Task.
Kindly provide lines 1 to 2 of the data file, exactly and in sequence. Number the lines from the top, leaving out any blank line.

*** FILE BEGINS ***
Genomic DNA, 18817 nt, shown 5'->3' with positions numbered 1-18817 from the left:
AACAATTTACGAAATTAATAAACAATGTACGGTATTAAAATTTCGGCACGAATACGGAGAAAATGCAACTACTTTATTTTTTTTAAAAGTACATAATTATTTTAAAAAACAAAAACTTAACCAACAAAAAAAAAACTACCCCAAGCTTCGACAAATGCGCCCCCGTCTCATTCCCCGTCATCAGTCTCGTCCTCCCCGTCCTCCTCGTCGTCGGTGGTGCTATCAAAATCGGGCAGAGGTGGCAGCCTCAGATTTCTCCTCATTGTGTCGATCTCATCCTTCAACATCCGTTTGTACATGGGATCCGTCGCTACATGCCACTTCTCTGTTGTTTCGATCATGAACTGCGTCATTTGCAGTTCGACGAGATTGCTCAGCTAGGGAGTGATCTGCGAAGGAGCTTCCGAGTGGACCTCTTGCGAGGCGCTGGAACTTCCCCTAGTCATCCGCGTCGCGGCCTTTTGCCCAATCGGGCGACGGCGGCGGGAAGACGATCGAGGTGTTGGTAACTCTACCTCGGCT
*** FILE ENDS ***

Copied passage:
Genomic DNA, 18817 nt, shown 5'->3' with positions numbered 1-18817 from the left:
AACAATTTACGAAATTAATAAACAATGTACGGTATTAAAATTTCGGCACGAATACGGAGAAAATGCAACTACTTTATTTTTTTTAAAAGTACATAATTATTTTAAAAAACAAAAACTTAACCAACAAAAAAAAAACTACCCCAAGCTTCGACAAATGCGCCCCCGTCTCATTCCCCGTCATCAGTCTCGTCCTCCCCGTCCTCCTCGTCGTCGGTGGTGCTATCAAAATCGGGCAGAGGTGGCAGCCTCAGATTTCTCCTCATTGTGTCGATCTCATCCTTCAACATCCGTTTGTACATGGGATCCGTCGCTACATGCCACTTCTCTGTTGTTTCGATCATGAACTGCGTCATTTGCAGTTCGACGAGATTGCTCAGCTAGGGAGTGATCTGCGAAGGAGCTTCCGAGTGGACCTCTTGCGAGGCGCTGGAACTTCCCCTAGTCATCCGCGTCGCGGCCTTTTGCCCAATCGGGCGACGGCGGCGGGAAGACGATCGAGGTGTTGGTAACTCTACCTCGGCT